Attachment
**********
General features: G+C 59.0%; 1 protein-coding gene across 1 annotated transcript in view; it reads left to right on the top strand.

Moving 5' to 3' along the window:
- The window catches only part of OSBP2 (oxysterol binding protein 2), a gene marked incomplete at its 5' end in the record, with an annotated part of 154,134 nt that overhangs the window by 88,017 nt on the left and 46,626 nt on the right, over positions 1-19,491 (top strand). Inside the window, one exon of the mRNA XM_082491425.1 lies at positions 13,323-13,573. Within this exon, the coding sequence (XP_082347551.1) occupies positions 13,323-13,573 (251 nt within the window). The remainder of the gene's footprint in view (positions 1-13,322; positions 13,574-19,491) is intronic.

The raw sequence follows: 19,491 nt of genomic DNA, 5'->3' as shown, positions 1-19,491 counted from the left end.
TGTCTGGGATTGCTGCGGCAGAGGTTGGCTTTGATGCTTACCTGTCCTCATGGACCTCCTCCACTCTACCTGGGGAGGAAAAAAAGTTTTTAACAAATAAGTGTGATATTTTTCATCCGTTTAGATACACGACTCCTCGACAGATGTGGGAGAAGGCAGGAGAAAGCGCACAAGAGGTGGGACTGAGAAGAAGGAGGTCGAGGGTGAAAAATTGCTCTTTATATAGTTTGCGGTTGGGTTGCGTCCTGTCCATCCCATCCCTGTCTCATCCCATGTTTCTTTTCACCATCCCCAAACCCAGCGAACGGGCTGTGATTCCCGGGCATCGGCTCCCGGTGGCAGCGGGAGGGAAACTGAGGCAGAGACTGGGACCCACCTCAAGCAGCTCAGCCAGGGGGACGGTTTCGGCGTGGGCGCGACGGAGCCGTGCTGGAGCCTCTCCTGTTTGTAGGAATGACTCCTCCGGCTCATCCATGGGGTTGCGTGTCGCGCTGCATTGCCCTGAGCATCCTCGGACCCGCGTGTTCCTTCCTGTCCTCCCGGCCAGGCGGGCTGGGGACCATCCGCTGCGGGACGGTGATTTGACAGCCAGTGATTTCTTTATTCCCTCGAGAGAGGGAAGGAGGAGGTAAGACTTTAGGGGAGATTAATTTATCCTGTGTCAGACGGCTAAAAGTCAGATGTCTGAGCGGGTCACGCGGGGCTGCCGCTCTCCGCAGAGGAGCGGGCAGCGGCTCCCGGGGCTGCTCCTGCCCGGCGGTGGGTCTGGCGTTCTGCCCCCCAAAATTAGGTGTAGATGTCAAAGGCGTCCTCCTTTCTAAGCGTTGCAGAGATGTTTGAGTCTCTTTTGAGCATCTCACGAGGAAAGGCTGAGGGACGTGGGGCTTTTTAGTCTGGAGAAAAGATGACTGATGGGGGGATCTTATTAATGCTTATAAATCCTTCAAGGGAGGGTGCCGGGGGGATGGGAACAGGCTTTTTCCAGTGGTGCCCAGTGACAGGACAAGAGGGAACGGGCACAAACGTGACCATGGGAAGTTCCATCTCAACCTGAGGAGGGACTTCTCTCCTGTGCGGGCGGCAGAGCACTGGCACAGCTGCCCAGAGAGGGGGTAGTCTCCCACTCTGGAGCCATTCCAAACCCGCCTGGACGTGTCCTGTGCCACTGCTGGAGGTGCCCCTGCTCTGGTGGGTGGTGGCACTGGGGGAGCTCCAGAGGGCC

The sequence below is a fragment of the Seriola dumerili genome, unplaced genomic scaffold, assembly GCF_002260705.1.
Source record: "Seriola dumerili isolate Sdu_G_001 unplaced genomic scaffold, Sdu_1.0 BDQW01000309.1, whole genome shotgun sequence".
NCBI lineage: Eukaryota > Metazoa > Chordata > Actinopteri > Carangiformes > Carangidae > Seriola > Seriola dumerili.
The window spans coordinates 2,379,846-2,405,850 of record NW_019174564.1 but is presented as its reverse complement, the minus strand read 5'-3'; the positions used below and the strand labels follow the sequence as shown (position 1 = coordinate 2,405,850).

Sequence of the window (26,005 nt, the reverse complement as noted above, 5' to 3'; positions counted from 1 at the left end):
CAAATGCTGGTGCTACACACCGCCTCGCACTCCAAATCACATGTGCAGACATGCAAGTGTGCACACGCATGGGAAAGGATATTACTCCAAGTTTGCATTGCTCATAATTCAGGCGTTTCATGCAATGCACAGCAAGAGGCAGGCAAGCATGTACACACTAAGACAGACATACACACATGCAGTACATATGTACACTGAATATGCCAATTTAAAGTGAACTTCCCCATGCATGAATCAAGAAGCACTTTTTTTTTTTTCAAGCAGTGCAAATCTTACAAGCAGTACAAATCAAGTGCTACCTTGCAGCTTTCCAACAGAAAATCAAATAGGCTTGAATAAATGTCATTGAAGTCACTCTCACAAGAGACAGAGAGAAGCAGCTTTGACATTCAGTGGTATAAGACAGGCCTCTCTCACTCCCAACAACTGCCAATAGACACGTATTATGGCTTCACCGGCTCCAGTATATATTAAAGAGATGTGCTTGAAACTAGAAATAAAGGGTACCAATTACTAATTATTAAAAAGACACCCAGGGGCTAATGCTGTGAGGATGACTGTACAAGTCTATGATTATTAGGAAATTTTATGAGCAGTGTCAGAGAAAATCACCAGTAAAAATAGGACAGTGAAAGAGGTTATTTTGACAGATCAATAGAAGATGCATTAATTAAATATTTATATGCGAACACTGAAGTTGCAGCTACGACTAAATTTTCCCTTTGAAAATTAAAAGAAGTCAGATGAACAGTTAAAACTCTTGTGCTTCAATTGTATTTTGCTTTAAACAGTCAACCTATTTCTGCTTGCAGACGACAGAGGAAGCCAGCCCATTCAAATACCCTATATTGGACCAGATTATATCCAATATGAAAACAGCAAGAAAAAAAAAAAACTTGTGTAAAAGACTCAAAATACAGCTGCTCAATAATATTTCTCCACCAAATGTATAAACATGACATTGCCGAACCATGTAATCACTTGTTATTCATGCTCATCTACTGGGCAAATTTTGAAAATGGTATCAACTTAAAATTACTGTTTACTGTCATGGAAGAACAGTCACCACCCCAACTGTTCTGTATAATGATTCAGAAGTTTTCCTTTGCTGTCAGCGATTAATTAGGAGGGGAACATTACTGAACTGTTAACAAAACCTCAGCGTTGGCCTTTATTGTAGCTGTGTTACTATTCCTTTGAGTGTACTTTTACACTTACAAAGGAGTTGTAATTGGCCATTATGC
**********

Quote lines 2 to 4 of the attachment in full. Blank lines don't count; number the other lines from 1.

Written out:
Moving 5' to 3' along the window:
- The window catches only part of OSBP2 (oxysterol binding protein 2), a gene marked incomplete at its 5' end in the record, with an annotated part of 154,134 nt that overhangs the window by 88,017 nt on the left and 46,626 nt on the right, over positions 1-19,491 (top strand). Inside the window, one exon of the mRNA XM_082491425.1 lies at positions 13,323-13,573. Within this exon, the coding sequence (XP_082347551.1) occupies positions 13,323-13,573 (251 nt within the window). The remainder of the gene's footprint in view (positions 1-13,322; positions 13,574-19,491) is intronic.

The raw sequence follows: 19,491 nt of genomic DNA, 5'->3' as shown, positions 1-19,491 counted from the left end.